10. Might I suggest this excellent book as possible holiday reading on far flung beaches? I’m on my second read through and it’s no less riveting than the first time. The link below is not a buying plug, it’s available from all sorts of outlets including the Brazilian bank-robbers...... As many on here also look after and nurture choirs it’s a fascinating history, written by someone with extensive knowledge of recordings from way back. The synopsis should whet your appetites. Very heartily recommended and it sweeps all kinds of misconceptions and myths firmly under the carpet. https://www.penguin.co.uk/books/309/309388/i-saw-eternity-the-other-night/9780241352182.html
  11. You’re not kidding anyone Vox! I’m completely in agreement with this and I see no real reason why organists should not play from memory. It frees the performance, you don’t need a page turner, it looks much more professional. There’s everything to gain. I wouldn’t expect it in the daily offices of course but a public recital, well that would most certainly raise the status.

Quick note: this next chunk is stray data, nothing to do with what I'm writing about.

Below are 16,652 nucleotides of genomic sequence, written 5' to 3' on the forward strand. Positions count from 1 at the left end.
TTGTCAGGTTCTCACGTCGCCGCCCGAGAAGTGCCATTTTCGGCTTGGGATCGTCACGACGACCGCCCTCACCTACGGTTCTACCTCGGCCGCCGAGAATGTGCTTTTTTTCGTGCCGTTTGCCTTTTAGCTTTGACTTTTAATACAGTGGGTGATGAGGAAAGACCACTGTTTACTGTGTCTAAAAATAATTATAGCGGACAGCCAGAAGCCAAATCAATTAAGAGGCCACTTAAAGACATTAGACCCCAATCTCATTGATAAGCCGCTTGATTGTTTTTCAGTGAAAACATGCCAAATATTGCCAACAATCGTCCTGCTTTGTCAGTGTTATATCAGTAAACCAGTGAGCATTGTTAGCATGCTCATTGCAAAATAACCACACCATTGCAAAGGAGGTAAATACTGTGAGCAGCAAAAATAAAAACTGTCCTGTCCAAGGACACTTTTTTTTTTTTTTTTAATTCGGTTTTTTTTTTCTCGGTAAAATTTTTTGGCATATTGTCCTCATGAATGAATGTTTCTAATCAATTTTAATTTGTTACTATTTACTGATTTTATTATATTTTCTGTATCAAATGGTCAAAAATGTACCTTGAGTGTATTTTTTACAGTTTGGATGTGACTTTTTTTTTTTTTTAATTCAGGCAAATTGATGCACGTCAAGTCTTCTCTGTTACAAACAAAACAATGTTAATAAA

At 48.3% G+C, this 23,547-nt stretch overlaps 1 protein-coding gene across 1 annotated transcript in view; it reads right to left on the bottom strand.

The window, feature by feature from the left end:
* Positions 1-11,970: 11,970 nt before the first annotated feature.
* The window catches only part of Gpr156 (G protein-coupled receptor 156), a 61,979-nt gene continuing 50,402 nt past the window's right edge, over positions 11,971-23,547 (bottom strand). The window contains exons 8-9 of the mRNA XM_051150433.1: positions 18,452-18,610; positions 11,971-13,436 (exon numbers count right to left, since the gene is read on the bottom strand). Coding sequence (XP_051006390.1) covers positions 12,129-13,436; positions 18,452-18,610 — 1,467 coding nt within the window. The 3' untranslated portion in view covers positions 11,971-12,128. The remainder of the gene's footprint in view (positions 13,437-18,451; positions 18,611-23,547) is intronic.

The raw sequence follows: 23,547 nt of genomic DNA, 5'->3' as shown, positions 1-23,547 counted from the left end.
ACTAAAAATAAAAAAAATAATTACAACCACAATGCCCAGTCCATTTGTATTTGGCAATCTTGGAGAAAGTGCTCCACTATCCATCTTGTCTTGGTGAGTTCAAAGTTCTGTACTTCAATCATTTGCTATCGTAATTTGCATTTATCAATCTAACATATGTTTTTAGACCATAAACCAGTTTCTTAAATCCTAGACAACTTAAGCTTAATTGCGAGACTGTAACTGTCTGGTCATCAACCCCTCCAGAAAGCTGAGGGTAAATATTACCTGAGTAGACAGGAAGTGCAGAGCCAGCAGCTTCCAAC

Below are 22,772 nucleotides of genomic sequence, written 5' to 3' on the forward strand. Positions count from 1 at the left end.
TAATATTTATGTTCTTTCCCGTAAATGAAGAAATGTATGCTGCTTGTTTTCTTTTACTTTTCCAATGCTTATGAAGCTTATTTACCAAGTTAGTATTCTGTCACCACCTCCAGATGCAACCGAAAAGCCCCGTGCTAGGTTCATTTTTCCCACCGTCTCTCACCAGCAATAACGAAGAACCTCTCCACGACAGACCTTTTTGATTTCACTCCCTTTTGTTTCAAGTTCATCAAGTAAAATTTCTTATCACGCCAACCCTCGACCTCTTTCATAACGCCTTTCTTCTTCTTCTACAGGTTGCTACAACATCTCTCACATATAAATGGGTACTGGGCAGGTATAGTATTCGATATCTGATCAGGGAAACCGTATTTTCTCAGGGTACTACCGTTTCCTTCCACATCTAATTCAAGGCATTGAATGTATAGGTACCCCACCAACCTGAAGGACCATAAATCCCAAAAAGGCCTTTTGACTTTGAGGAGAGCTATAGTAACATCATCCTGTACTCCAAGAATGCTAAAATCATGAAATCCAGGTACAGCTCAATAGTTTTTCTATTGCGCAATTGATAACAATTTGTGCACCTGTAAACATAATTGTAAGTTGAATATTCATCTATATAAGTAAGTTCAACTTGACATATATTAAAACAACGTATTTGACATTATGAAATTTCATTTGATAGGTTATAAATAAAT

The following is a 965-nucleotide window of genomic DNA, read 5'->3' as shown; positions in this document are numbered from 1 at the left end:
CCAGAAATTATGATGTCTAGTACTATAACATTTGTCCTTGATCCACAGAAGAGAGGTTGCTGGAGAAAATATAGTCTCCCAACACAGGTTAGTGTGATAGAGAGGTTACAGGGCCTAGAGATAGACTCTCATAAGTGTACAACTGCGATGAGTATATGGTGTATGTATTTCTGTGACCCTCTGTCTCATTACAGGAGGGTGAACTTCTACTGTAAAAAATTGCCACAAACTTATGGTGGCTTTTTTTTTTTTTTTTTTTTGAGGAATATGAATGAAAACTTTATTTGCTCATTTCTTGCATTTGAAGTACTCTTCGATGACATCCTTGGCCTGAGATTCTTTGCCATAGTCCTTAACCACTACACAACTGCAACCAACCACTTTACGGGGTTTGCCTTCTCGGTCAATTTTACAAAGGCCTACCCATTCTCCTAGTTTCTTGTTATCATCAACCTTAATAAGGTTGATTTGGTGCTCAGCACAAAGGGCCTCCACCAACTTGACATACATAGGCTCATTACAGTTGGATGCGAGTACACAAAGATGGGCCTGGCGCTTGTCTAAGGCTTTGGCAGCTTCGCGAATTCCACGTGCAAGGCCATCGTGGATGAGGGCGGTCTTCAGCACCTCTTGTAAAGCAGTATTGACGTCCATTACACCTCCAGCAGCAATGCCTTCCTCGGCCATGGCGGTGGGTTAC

12. ‘6 manuals is just an absurdity for so few pipes, and if that translates into (61 X 6) + 32 = 398, it means that there are just 4.1 pipes per available note.’ I’m not sure that the 6 manuals are just for this new choir organ MM! Looking at the Klais site the new console. also controls the west gallery Marcussen organ and a couple of other divisions (Altar and something else). https://www.klais.de/m.php?tx=225
  13. That looks like the inside of St Saviour’s, Richmond Hill, Leeds - beautiful church interior and it should sound excellent in there.